This small form and quiet dehumidifier is a great size for an RV. While smaller than some of the bigger units available, it is a great balance of size and effectiveness. It can quickly and effectively remove up to 1100ml of moisture from the air per day in a humid environment of 86°F and 80% relative humidity space, keeping moisture below 45%. The unit is easy to use and boasts an intelligent control panel, allowing you to check humidity levels and set it to the desired level. You can also set it to a high and quiet mode, allowing you to turn it down at night when sleeping.
- 550 square feet
- Auto Shut off
- The large capacity water tank (2100ml)
- Intelligent Control Panel
- LCD display
- Remote Control
- 2 Dehumidification Modes
This unique design is perfect for RVs, especially if you want a unit you can pull out when needed and store when you don’t. The unit has a bucket design, which collapses when not in use. Because of this, it has a very large 12-liter bucket for collecting the water, meaning you won’t have to empty it often. Another great thing about this unit is the ability to skip the bucket altogether. You can simply place the unit in the sink or show it and let it drain there. It’s designed for 1,500 square feet, which is more than enough for any RV. The best thing is that it’s also a smart appliance, allowing you to control it directly from Amazon’s Alexa or through the app. It has excellent reviews. While on the larger size and a little more expensive than other options, it’s a reflect RV dehumidifier when you need some serious moisture control.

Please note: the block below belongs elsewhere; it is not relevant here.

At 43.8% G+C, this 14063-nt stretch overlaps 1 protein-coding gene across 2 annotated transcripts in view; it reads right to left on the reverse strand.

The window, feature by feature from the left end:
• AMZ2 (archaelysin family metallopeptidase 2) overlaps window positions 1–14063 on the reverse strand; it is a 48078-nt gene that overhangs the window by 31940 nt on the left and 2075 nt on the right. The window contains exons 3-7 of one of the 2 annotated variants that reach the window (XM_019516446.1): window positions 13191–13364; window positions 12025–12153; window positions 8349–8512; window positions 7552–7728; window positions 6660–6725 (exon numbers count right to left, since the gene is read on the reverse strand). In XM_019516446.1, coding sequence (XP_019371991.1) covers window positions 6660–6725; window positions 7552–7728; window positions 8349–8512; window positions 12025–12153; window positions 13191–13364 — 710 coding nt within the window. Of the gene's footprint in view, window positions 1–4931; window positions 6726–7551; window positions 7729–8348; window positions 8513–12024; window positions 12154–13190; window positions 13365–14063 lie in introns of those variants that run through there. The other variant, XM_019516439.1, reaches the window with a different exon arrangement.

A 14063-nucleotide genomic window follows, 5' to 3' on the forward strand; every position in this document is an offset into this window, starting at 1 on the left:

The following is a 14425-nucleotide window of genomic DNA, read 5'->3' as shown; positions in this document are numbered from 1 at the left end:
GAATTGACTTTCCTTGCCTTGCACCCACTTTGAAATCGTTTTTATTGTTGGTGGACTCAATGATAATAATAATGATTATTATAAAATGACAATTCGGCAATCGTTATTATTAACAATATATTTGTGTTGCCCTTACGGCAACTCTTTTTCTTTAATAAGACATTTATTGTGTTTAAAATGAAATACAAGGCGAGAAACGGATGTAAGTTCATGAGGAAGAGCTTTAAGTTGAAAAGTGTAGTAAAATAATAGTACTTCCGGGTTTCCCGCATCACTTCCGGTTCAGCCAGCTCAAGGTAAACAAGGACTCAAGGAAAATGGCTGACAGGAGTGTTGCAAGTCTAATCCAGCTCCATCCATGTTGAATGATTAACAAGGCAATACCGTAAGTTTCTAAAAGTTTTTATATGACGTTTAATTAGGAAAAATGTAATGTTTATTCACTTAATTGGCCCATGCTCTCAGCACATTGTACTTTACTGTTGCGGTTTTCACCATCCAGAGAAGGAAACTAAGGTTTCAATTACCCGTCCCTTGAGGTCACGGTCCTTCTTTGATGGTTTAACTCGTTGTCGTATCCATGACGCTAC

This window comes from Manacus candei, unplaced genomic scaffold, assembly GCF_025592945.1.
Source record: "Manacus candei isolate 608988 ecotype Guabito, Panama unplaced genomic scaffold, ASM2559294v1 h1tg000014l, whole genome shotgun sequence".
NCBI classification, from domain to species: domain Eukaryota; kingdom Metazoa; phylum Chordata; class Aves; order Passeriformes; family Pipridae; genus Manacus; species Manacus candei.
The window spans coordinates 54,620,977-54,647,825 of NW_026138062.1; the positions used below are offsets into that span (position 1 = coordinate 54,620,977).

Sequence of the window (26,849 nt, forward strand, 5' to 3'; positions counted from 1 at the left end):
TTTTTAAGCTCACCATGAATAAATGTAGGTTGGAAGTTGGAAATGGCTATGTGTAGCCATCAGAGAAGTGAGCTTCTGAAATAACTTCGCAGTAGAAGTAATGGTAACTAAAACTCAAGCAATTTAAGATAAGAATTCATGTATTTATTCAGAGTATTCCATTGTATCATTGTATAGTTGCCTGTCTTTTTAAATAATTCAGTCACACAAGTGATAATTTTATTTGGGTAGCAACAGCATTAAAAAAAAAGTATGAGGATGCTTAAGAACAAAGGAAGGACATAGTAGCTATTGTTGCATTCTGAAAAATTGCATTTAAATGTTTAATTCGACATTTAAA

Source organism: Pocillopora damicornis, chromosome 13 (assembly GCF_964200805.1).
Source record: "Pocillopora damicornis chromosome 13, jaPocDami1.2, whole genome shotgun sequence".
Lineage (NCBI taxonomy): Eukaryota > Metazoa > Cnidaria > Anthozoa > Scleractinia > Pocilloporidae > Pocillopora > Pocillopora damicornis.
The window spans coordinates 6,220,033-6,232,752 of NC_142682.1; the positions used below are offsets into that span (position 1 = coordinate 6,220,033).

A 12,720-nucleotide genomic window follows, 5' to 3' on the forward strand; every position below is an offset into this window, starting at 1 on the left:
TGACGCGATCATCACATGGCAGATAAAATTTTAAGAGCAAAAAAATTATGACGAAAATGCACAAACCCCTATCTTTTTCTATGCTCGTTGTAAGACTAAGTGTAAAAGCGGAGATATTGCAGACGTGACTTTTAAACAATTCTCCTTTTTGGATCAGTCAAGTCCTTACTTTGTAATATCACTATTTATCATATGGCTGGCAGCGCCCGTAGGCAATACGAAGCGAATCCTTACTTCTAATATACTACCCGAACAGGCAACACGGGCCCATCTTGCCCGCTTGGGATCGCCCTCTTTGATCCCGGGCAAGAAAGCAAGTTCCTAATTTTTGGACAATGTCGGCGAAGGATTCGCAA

- 1500 square feet
- Automatic Shut-off feature
- 24-hour timer
- built-in handle
- Smart app control (set your desired humidity level)
- Huge capacity water tank (over 3 gallon water tank capacity)
- It can be placed directly in the sink
- Auto Defrost
- Great for a larger area
- Compact when not in use